While 2018 predictions focused on data quality as a measure of verified on-target accuracy, 2019 will take data economy even further. Marketers will expect data providers to provide validity layer beyond just demographics and moving into behavioral intent and interest categories. Transacting on accuracy and upfront guarantees will become the norm, exactly the same way as viewability and brand safety got embedded on media side. Accuracy will become a new currency across entire spectrum of targeting, something we will see widely adopted beyond 2019.
Andrew Double APAC MD at Quantcast:
Clients need more visibility in understanding the programmatic value chain, therefore agencies need to find greater efficiencies. Large programmatic teams within agencies will shrink. Efficiencies will be created by automation and intuitive platforms that lessen the need for people power and centralisation of programmatic buying and reporting. Also, centralisation will bring staffing efficiencies. We’ll see the likes of the Philippines and India leading regional buying teams, this will also create consistency that is hard to get through local teams. Machines are constantly improving and getting smarter, allowing the industry to get back to what it does best: creative and strategy.
Adam Singolda, founder and CEO at Taboola:
Big consumer brands / walled gardens are not financially motivated to create value to ecosystems around them as much as they are motivated to grow their user base, grow ARPI (average revenue per impression), and decrease churn. We need to get to know our direct, and loyal audience, - bring them in, offer them to sign up, participate, nurture them.
Publishers should start acting like a walled garden themselves - and think of the lifetime value of a reader, churn etc. Driving new and scalable audience to the open web is by far the biggest risk the open web is facing. My bet is that the “next SEO”, something that can bring hundreds of millions of people to the open web, will come from companies that are motivated to partner with publishers to drive growth on their own, companies like mobile carriers, phone manufacturers, voice hardwares, autonomous cars, etc.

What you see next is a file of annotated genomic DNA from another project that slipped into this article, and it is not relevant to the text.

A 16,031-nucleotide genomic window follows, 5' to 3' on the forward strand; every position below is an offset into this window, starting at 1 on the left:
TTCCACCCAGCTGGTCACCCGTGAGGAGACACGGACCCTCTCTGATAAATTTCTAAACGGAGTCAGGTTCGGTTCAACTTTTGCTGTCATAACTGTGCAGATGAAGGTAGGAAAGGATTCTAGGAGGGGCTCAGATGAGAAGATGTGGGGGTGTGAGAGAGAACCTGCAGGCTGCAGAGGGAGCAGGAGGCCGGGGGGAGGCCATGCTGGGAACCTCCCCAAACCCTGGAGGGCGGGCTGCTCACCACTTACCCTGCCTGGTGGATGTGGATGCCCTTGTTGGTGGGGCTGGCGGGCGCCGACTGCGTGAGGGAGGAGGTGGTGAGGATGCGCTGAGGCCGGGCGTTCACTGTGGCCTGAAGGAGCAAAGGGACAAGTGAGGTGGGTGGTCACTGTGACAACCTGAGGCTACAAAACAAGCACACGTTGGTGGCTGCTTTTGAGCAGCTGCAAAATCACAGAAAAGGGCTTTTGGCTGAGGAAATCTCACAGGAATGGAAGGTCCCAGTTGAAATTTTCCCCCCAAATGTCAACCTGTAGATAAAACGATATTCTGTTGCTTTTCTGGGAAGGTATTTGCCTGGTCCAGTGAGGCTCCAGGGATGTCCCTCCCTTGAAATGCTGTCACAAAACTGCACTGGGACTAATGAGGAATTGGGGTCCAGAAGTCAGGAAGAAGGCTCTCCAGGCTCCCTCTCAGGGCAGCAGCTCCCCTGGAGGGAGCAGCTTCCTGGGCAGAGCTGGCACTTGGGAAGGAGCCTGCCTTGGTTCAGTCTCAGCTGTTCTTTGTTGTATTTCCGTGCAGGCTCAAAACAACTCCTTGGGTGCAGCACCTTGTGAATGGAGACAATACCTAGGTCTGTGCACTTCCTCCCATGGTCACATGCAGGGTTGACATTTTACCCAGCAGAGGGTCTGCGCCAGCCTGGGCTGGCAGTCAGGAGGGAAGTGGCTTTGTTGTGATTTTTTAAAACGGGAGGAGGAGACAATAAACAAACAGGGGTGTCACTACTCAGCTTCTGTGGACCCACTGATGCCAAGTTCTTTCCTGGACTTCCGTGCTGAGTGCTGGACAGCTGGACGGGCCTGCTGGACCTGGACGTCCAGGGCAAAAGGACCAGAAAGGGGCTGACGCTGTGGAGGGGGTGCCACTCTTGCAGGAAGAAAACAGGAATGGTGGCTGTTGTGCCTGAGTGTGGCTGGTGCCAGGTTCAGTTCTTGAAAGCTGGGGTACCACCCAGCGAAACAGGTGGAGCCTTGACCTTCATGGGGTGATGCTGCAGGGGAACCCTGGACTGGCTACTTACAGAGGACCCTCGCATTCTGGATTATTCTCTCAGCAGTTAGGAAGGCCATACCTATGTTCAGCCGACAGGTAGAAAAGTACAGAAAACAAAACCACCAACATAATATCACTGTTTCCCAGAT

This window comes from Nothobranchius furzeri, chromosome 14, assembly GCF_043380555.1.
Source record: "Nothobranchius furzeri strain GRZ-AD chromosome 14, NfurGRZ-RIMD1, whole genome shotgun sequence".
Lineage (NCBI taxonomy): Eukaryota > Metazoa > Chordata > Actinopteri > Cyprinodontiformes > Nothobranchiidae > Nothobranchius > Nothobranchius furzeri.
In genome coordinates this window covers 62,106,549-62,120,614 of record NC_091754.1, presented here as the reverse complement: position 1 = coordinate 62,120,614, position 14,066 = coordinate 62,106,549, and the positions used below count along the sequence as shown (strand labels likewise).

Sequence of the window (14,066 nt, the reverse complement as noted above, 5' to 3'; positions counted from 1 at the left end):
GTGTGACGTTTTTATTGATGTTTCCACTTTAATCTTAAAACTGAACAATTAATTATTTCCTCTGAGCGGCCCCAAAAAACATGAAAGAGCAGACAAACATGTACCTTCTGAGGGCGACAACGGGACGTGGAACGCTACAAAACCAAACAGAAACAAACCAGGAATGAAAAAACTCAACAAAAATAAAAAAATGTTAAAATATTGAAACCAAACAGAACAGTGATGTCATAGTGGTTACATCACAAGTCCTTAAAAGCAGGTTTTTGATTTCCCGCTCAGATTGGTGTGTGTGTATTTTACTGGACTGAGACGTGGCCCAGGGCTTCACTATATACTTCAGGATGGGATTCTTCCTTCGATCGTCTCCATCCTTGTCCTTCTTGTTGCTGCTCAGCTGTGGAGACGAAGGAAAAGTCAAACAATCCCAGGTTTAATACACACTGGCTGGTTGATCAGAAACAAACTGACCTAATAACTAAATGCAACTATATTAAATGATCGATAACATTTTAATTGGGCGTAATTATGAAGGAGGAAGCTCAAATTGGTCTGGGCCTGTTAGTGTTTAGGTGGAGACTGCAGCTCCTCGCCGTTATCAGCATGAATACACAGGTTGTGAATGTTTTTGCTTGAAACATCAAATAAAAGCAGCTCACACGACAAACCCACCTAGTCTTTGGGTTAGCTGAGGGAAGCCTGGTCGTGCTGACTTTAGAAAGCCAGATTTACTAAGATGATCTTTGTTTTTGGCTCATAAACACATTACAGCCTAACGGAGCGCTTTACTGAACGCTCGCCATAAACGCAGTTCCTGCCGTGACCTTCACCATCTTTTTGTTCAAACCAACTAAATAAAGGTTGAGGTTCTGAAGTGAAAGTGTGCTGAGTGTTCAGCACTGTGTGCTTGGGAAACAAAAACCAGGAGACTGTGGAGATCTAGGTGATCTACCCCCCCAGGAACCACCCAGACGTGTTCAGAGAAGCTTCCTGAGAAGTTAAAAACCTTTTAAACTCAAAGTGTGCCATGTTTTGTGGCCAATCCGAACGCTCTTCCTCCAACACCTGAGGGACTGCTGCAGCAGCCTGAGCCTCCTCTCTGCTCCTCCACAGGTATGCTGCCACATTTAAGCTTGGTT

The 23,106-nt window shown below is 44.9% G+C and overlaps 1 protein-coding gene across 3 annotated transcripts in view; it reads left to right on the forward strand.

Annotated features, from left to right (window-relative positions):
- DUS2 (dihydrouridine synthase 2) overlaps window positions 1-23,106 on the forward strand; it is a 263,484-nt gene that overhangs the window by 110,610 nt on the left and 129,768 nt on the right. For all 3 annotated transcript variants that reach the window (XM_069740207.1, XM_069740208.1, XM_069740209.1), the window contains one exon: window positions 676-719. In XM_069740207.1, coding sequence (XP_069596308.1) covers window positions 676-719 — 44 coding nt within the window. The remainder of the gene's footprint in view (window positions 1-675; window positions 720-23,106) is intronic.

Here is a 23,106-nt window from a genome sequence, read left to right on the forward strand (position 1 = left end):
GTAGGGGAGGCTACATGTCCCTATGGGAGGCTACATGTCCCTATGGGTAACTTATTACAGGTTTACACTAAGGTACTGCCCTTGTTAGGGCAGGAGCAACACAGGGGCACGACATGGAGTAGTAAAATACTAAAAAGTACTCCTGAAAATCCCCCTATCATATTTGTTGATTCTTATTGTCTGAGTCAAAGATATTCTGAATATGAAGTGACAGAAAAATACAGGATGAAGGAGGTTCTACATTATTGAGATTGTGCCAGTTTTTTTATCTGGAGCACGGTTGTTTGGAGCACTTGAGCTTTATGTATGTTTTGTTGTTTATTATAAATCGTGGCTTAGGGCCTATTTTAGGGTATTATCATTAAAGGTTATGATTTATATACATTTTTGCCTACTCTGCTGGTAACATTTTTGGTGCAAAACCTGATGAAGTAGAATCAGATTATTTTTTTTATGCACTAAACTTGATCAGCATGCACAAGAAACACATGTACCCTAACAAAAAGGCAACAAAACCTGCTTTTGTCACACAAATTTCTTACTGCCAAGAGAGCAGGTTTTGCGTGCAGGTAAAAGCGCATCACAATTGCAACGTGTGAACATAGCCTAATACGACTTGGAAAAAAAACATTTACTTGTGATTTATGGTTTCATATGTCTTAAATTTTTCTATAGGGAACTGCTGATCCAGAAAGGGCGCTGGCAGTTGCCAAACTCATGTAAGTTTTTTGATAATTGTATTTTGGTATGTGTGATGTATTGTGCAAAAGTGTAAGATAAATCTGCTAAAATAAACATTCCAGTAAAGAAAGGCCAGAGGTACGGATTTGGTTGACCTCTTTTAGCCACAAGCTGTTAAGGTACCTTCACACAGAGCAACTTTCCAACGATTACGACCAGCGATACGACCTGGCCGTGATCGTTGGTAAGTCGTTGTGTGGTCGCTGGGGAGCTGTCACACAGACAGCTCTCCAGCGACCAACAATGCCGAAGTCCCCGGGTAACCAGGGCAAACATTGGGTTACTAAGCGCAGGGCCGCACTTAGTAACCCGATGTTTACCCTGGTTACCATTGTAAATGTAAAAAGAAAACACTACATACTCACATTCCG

Adam Furness, MD at Impact:
In recent years, we’ve seen a movement away from more traditional advertising mediums like newspapers, magazines and - to a certain extent - broadcast television, in favour of trackable, addressable, and outcome-focused marketing. I believe the 2019 will see further acceleration down this path. We’re coming into a period where transparency, measurability, and data-driven insights are “table stakes”; a period where it’s the outcome of the advertising that matters most and reach is only a consideration, not the end success metric. Dare I say it, we’ve found ourselves in an ‘outcome economy’.
Yun Yip, country manager ANZ at MediaMath:
For me, the big trends for 2019 will involve emerging inventory and mobile being incorporated into omnichannel campaigns. We’ll see programmatic DOOH build scale and functionality, boosted by its ability to reach audiences without infringing on consumer privacy concerns and the introduction of more technical specs and standards to improve measurement capabilities. I also anticipate marketers using more audio in programmatic campaigns because of its ability to reach consumers on the go and its less disruptive format. Finally, what seemed like the annual proclamation of ‘The Year of the Mobile’ can now be firmly left behind. We are solidly in the era where mobile will cease to be referred to as a separate channel and instead be seen as a conduit to other screens within the digital ecosystem.
Phil Schraeder, president and COO GumGum:
Brand safety will continue to be a focus for Australian brands, agencies and publishers, but the conversation will shift from the problem itself to what tools vendors have in place to safeguard brands. Tech that examines textual and visual web content has been around for a while, but 2019 will see multi-modal brand safety technology introduced that combines natural language and computer vision AI to deliver super-efficient, highly accurate analysis of web content. Also, look for the introduction of computer vision-powered brand safety tools that analyse video and will reduce the reliance on time consuming manual checks.
Rob Wilson, CEO and co-founder of Incent:
Following the injection of billions of dollars into blockchain projects during 2017, 2018’s crypto bear market overshadowed the technologies that this capital injection initially enabled.
Next year however, we expect to see the fruits of these projects come to the fore as institutional investment in cryptocurrency returns to underwrite mainstream blockchain products scheduled to come on stream.
For industries like publishing, broadcasting and entertainment, which compete in the attention economy, cryptocurrencies’ unique ability to enable micropayments of open, tradable value will change the game, heralding a 'paid-to-view' model that foresighted players will use to win the intensifying war for eyeballs.